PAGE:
Hope that helps.
OmSigDAVID
 
  1  
Reply Wed 3 Mar, 2010 03:52 pm
@Thomas,
Thomas wrote:
David -- you can copy & paste text from PDF files. The only thing you have to do first is to click a button in Acrobat viewer that looks like this:

http://i286.photobucket.com/albums/ll88/guthobla/PDF_Copy_Paste.png

After clicking this button, you can select, copy, and paste like you're used to do it in other applications.

To get back into the previous mode, click the button with the hand, to the right of the one I highlighted.

Hope that helps.
Thomas, I see the /77 but to the right is a round button with a minus sign on it ( - ).
I don 't see the symbol that u circled in red.
0 Replies
 
OCCOM BILL
 
  2  
Reply Wed 3 Mar, 2010 03:56 pm
@OmSigDAVID,
If you like, you can throw me an email at [email protected] identifying yourself as OmSigDAVID; and I'll send you the text document.
wandeljw
 
  3  
Reply Wed 3 Mar, 2010 04:56 pm
Great discussion! I appreciate the points made by all. I am no second amendment expert. What struck me about this case is that the Heller decision dealt with D.C. (a federal jurisdiction). The McDonald case would require incorporation through the 14th amendment as joefromchicago and Setanta point out.

Highseas additionally points out that the plaintiff is black. His attorney, Alan Gura, also highlighted this aspect of the case in his introductory remarks:
Quote:
In 1868, our nation made a promise to the McDonald family that they and their descendants would henceforth be American citizens, and with American citizenship came the guarantee enshrined in our Constitution that no State could make or enforce any law which shall abridge the privileges or immunities of American citizenship.
OmSigDAVID
 
  1  
Reply Wed 3 Mar, 2010 10:11 pm
@OCCOM BILL,
OCCOM BILL wrote:
If you like, you can throw me an email at [email protected] identifying yourself as OmSigDAVID; and I'll send you the text document.
Most kind of u Bill; I have now received a paper copy from a friend.
If I may ask: where or how did u obtain a non-pdf version ?

Thanx again for your thoughtfulness.





David
OCCOM BILL
 
  1  
Reply Wed 3 Mar, 2010 10:15 pm
@OmSigDAVID,
The same way I suggested you do.
OCCOM BILL wrote:
You could save the pdf and then save a copy as text
OmSigDAVID
 
  1  
Reply Wed 3 Mar, 2010 10:22 pm
@OCCOM BILL,
OCCOM BILL wrote:
The same way I suggested you do.
You could save the pdf and then save a copy as text

My computer was not too co-operative with that.
I coud only paste a few words (about a vertical inch of text) at a time. Its a 77 page job.
High Seas
 
  1  
Reply Wed 3 Mar, 2010 10:48 pm
@OmSigDAVID,
David - check your e-mail, I just sent you the whole text in Word 2007. If your computer has the 2003 version, let me know and I'll send it in that version.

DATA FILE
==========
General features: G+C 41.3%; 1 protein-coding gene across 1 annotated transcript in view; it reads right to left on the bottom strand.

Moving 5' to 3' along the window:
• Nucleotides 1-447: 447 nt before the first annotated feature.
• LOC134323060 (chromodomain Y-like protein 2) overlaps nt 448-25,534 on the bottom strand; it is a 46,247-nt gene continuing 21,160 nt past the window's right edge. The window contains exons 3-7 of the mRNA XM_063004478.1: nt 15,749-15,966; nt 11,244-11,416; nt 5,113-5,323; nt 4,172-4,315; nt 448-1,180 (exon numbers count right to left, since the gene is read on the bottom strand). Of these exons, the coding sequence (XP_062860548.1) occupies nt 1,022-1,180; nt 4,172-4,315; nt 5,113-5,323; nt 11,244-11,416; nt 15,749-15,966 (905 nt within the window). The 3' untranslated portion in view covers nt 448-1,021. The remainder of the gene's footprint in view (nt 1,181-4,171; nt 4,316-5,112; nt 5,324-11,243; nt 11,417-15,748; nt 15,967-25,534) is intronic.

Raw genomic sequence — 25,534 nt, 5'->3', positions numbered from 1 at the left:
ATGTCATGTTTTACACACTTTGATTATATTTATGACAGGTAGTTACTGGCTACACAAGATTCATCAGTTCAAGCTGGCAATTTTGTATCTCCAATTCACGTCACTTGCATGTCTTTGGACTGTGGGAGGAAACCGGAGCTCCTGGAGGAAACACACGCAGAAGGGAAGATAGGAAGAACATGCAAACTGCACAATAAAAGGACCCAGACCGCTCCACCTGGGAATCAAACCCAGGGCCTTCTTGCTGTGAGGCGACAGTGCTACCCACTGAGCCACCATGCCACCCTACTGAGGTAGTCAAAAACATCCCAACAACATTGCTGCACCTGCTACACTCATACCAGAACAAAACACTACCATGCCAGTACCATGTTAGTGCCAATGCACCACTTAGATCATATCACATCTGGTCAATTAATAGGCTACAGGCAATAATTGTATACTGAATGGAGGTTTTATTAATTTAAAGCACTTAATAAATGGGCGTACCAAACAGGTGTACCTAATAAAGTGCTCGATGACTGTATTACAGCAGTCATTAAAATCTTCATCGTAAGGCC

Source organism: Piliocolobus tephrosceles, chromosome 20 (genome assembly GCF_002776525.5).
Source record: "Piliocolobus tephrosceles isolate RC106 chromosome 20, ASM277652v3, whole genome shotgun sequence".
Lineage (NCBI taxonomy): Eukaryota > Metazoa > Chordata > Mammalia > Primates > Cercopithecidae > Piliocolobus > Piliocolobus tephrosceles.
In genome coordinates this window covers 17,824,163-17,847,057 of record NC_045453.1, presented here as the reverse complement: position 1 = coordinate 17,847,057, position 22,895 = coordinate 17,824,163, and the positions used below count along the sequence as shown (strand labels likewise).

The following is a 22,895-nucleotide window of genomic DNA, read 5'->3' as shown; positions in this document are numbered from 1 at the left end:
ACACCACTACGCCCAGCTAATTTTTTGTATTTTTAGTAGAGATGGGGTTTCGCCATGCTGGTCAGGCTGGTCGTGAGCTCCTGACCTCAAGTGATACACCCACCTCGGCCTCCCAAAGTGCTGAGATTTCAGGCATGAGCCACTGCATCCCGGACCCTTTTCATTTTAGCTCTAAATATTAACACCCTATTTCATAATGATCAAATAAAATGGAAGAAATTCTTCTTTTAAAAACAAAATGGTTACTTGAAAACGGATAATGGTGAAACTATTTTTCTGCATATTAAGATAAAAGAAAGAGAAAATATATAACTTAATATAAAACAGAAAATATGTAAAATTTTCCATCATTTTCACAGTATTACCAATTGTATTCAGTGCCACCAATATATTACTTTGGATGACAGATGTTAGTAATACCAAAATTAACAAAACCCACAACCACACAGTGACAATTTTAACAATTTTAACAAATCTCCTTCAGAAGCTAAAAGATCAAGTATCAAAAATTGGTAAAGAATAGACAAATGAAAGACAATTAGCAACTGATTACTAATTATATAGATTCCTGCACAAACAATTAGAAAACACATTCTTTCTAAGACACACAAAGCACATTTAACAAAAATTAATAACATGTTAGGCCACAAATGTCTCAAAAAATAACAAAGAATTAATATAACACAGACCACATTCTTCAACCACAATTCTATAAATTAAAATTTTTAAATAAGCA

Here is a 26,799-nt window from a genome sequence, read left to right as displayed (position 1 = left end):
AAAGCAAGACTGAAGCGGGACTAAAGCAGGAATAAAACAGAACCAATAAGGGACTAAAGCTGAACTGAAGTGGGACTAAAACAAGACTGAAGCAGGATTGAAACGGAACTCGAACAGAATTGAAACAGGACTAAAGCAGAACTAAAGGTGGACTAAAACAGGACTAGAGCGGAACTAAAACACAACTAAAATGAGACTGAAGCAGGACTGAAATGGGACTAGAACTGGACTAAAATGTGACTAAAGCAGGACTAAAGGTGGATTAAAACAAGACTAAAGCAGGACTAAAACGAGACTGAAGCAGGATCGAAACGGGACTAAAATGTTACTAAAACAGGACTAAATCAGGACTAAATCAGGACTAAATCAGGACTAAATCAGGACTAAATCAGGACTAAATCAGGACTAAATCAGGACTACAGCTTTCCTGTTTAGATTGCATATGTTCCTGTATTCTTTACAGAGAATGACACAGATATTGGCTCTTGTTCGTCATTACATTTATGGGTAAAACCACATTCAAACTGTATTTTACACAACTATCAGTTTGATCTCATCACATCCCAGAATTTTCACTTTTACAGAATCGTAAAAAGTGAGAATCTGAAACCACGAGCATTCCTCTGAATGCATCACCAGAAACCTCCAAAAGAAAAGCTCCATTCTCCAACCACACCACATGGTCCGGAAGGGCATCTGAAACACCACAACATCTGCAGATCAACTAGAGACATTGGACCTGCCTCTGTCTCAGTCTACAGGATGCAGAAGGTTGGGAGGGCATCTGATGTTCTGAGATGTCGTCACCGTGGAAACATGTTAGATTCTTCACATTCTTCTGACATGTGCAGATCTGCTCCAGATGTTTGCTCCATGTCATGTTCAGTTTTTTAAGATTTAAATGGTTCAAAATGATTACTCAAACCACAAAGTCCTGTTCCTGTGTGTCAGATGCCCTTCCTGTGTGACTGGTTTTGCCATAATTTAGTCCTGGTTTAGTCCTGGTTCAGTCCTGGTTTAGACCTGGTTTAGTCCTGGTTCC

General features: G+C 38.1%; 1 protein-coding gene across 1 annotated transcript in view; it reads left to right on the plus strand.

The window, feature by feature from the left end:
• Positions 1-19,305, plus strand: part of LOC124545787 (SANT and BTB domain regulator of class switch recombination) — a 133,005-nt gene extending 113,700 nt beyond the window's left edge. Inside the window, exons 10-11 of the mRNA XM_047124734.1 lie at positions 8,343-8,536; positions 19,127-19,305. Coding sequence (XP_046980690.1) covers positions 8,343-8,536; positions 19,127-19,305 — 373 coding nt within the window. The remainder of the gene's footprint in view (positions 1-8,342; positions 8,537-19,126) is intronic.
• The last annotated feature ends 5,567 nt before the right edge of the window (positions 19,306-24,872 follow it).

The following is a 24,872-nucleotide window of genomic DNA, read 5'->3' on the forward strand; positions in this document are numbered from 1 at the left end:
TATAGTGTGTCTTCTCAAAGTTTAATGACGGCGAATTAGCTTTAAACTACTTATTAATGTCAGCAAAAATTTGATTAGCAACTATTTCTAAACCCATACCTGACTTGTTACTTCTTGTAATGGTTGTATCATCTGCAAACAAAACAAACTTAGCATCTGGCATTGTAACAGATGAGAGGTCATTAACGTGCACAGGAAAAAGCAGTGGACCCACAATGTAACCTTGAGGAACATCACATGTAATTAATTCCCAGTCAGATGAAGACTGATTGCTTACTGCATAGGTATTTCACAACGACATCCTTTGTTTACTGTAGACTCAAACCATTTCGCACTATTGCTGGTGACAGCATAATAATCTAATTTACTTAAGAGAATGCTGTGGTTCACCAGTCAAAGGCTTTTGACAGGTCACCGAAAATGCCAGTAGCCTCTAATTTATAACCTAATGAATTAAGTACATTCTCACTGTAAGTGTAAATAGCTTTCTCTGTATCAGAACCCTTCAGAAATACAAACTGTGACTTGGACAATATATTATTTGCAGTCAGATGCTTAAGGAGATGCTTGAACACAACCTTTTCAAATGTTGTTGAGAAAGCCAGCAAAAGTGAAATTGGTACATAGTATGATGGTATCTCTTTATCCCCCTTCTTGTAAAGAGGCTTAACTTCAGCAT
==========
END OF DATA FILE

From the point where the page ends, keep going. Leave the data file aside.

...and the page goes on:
OmSigDAVID
 
  1  
Reply Wed 3 Mar, 2010 11:50 pm
@High Seas,
High Seas wrote:

David - check your e-mail, I just sent you the whole text in Word 2007.
If your computer has the 2003 version, let me know and I'll send it in that version.
Yes; it has the older version. Thank u.





David
OmSigDAVID
 
  1  
Reply Thu 4 Mar, 2010 12:20 am
@wandeljw,
wandeljw wrote:
Great discussion! I appreciate the points made by all. I am no second amendment expert.
What struck me about this case is that the Heller decision dealt with D.C. (a federal jurisdiction).
The McDonald case would require incorporation through the 14th amendment as joefromchicago
and Setanta point out.
Not necessarily; by one means, the right to keep and bear arms (KABA) can curtail the power of the States
independently of the 14th Amendment, to wit:
Article 4 Section 2 of the Constitution of 1787 sets forth that:
"The Citizens of each State shall be entitled to all Privileges
and Immunities of Citizens in the several States."

The USSC has the option of defining the fundamental right,
the natural and pre-existing right to KABA in self defense,
as being an immunity of the citizens of the United States.
By using that approach, overruling SLAUGHTERHOUSE or overruling
BARRON v. BALTIMORE are obviated, as is the necessity
of employing the vague n hazy "due process" clause of the
14th Amendment or its "Privileges or Immunities" clause.

Note that I believe that both BARRON and SLAUGHTERHOUSE were very, very poorly decided
and I 'd dump them if it were my choice, but the USSC is disinclined to do so.
0 Replies
 
High Seas
 
  1  
Reply Thu 4 Mar, 2010 12:28 am
@OmSigDAVID,
Done.
OmSigDAVID
 
  1  
Reply Thu 4 Mar, 2010 12:46 am
@High Seas,
High Seas wrote:
Done.
Thank u very much.
I received it and it opened. I 've saved it.





David
0 Replies